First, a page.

“Bawat dating ng barko sa Odiongan pier ay tsine-check ang travel history kung may galing sa China…o sa ibang bansa na apektado ng nCov,” Mayor Fabic said in a February 1 post on social media. (For every ship that lands in Odiongan port, we checked if any of them had travel history with China or other countries affected by the outbreak.)
By February 1 – while the national government refused to enforce strict travel restrictions to and from other countries with coronavirus outbreaks – the island municipality established a task force on new infectious diseases, set up checkpoints at ports and between barangays, coordinated with the rural health unit, and constantly updated their constituents with what was really going on.
“There is that belief that men are risk-takers. Would you even go out of the house to go out of the mask? We see leaders like [US President Donald] Trump who don’t like to wear a mask because they see it as a sign of weakness. It’s also how they view the pandemic – as if it’s an enemy that needs to be defeated,” Verceles said, contrasting male leaders with their female counterparts.
Collaborative vs dismissive
According to Verceles, another feminine management style that proved to be effective during a pandemic is the tendency for women leaders to be open to consultation and letting others participate in the decision-making process.
“We don’t need to show that we know everything. We are willing to show weakness. When we decide, we also ask other people and viewpoints,” Verceles said.
In Odiongan, Mayor Fabic noted that there were “many directives from above, but how do you implement these adopting it to your local situation? Are they appropriate?”
She resolved this through a series of consultations with municipal and barangay officials and stakeholders. A lot of the town’s projects during the lockdown were born out of these consultations, including the laboratory on wheels for the elderly, library on the go for children, and the mobile market for residents.
Photo courtesy of Mayor Fabic
The female mayor didn’t shy away from getting ideas from other local chief executives.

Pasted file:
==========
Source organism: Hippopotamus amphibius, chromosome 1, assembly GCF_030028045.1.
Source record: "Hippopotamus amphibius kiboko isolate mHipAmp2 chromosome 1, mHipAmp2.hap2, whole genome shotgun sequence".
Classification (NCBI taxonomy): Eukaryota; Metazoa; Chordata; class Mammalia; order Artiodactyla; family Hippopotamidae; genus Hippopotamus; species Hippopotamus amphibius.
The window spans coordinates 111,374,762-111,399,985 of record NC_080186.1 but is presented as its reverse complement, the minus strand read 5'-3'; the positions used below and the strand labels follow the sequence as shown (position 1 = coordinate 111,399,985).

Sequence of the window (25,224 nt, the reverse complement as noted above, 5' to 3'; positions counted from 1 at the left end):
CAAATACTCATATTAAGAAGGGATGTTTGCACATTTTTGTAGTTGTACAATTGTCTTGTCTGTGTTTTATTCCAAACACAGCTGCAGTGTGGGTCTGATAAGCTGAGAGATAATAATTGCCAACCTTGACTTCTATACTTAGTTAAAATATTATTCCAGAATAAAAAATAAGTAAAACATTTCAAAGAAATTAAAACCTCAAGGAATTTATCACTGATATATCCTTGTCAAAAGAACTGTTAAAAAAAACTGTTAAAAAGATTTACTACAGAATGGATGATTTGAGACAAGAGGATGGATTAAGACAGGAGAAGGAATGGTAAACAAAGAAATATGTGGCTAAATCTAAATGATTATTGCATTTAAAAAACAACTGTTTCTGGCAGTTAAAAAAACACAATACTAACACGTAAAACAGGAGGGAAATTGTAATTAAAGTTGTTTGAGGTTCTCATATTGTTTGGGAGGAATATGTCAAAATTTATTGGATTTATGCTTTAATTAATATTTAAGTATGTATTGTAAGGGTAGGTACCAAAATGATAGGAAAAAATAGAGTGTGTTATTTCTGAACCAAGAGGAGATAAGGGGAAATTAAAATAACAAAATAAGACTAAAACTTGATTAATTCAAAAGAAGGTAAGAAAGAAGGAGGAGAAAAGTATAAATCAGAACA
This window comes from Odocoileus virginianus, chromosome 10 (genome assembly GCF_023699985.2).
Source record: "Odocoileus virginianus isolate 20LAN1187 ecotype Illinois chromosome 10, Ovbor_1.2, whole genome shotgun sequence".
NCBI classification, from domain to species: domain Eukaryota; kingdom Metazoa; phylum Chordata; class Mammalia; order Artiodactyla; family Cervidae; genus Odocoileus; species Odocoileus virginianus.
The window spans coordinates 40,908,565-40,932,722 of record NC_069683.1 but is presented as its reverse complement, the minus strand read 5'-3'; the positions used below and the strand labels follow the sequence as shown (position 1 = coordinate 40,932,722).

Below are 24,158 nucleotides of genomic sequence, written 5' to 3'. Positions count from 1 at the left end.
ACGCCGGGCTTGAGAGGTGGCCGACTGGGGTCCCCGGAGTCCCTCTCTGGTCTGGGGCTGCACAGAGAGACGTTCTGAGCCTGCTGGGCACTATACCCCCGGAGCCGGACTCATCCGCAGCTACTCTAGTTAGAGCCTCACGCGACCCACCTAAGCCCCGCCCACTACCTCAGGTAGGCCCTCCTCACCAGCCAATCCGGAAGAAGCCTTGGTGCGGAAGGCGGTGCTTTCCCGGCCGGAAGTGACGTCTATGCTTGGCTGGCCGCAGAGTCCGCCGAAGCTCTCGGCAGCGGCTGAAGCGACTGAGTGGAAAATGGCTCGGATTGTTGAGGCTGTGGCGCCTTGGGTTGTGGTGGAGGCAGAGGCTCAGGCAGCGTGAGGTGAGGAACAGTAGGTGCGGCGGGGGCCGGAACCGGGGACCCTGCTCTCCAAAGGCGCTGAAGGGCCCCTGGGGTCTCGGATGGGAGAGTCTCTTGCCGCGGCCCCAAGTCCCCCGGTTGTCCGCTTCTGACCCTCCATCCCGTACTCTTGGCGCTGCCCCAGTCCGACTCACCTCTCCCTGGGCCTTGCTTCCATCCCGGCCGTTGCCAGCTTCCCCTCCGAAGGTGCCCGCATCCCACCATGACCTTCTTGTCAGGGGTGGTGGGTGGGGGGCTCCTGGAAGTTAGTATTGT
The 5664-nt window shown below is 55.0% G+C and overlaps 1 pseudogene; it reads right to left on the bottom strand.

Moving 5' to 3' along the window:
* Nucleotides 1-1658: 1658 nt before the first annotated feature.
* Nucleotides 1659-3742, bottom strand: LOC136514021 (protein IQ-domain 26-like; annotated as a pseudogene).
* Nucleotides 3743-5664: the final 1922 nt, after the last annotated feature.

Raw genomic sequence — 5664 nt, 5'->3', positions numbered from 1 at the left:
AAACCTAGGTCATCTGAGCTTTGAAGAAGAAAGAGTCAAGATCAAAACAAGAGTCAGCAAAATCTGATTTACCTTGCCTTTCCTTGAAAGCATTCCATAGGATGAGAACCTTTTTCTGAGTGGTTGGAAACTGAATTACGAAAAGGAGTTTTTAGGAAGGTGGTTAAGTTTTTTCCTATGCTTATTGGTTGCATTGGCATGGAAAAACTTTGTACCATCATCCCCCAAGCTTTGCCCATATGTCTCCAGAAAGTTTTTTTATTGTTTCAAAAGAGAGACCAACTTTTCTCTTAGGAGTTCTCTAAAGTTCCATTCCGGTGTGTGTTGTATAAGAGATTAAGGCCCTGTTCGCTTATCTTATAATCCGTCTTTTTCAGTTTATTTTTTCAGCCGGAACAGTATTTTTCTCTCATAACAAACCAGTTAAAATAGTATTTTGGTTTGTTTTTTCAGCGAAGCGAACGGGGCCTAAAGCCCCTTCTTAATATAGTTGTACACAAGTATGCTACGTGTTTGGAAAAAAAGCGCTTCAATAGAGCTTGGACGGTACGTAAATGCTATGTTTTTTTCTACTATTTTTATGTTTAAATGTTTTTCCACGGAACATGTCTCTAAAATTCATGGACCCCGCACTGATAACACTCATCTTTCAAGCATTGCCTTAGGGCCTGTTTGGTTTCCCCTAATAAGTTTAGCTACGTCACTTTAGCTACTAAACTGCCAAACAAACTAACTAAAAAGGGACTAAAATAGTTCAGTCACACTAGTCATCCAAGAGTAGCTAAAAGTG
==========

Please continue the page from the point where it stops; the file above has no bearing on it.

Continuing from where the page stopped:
“There are also a lot of dynamic men, but I think the trademark of female leaders is that they are more consultative, nurturing, and inclusive. And there's humility. We don’t mind to look at what other towns are doing. I know I patterned a lot of my programs based on what I saw what worked in other places,” Fabic said, citing the shuttle services and debriefing sessions they provided for frontliners.
In Tabaco, Mayor Luistro, a former congresswoman, shared how she closely coordinated with the 5 other LGUs in the first district of Albay.
“Kapag may directive sa ’taas, ’di kami nahihirapan kasi nag-uusap-usap kami agad. Di kami pisikal na nagkikita. Ang laking bagay na may group chat na,” she said, adding that this helped them ensure accountability and align on local policies. (Whenever there was a directive from the national government, we coordinated immediately to make things easier. We didn’t meet physically. It pays to have group chats during this time.)
Creative and responsive
These initiatives helped address immediate health concerns in the town of Odiongan when the lockdown started. Even when overseas Filipino workers and other stranded individuals came home, the town maintained its record of zero positive cases.
However, as the crisis became less of a health problem in Odiongan, the next challenge for the town was to help the vulnerable groups who bore the brunt of the economic challenges that resulted from the lockdown.
How would they provide them food?
The solution was a program that hit two birds with one stone: the LGU, using the calamity fund, bought the products that farmers and fisherfolk couldn’t deliver to the public market. These were then included in the relief packs for distribution, providing nutritious and fresh food to the beneficiaries.